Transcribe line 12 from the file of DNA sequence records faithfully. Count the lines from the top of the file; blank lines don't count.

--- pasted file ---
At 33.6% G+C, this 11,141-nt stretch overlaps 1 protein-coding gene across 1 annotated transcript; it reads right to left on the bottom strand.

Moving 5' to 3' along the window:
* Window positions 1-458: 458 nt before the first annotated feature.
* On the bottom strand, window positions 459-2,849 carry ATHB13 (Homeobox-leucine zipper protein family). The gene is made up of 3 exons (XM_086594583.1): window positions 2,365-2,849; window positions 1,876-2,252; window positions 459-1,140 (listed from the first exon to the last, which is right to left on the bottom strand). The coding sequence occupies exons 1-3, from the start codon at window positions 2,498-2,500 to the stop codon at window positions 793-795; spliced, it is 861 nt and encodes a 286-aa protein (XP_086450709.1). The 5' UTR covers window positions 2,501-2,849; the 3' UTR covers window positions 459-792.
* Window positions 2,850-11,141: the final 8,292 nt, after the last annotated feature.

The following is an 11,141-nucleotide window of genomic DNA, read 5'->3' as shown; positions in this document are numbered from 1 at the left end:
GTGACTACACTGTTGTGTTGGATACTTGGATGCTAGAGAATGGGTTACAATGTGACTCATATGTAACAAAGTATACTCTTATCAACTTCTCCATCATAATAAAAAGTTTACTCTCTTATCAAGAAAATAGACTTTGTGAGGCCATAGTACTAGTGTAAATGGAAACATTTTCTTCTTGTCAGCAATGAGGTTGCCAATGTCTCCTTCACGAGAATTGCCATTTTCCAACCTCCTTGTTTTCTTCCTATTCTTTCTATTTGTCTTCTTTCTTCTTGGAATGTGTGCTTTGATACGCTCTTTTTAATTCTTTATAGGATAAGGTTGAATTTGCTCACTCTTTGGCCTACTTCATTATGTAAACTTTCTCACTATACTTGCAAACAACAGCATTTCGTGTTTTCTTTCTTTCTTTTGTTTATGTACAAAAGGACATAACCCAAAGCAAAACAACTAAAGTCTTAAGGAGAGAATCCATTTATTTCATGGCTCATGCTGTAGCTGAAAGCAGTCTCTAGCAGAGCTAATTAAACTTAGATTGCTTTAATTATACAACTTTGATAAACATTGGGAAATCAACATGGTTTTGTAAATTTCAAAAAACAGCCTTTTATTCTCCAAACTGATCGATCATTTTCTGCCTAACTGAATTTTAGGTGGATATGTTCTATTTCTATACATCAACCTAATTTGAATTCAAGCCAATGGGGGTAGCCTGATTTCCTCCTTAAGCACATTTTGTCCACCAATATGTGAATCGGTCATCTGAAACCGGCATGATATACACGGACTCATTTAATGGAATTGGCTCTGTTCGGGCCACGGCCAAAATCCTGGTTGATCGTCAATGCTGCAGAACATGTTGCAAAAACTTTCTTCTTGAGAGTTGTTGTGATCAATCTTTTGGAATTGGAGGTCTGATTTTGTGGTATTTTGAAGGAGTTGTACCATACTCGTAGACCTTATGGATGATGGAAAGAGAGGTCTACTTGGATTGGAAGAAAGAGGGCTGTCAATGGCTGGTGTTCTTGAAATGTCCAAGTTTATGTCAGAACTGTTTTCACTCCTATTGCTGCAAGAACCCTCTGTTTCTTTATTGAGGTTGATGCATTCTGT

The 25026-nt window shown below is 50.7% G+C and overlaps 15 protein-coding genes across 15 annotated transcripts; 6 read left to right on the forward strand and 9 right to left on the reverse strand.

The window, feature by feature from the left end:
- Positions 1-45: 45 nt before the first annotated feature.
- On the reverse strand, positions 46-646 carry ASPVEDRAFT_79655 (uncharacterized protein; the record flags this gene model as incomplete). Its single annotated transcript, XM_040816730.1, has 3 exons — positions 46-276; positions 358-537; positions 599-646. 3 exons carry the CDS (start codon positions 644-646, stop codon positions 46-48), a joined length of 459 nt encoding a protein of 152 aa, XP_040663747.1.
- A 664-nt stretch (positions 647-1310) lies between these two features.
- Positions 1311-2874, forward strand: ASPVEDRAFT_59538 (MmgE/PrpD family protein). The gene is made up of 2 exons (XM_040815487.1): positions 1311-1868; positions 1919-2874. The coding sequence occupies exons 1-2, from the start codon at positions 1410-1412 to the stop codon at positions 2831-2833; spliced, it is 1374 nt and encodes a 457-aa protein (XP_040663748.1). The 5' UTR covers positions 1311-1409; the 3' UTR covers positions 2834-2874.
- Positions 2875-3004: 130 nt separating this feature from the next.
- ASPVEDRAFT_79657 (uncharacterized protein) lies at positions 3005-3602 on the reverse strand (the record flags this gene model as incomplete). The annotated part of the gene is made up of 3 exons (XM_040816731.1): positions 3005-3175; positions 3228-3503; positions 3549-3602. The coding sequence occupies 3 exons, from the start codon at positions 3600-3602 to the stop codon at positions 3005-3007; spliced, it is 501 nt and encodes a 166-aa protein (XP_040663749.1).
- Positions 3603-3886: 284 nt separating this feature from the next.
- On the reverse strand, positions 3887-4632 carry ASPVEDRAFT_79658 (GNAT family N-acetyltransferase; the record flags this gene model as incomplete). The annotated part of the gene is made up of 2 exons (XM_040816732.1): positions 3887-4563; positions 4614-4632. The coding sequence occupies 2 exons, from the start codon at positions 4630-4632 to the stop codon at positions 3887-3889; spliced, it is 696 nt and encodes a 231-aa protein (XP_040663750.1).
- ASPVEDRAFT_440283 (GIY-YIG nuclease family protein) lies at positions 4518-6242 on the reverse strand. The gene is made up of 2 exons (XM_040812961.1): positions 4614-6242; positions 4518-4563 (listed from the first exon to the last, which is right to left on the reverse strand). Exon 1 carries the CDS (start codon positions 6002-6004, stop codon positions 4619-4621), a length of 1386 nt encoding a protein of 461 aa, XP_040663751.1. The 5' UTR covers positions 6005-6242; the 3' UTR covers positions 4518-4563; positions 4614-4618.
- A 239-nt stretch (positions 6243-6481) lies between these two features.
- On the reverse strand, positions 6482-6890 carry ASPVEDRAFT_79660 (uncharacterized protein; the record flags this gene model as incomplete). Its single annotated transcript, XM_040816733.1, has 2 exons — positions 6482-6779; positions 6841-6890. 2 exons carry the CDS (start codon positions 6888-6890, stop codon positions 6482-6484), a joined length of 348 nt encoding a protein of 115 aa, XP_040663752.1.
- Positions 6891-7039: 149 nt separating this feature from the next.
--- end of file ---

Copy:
- A 664-nt stretch (positions 647-1310) lies between these two features.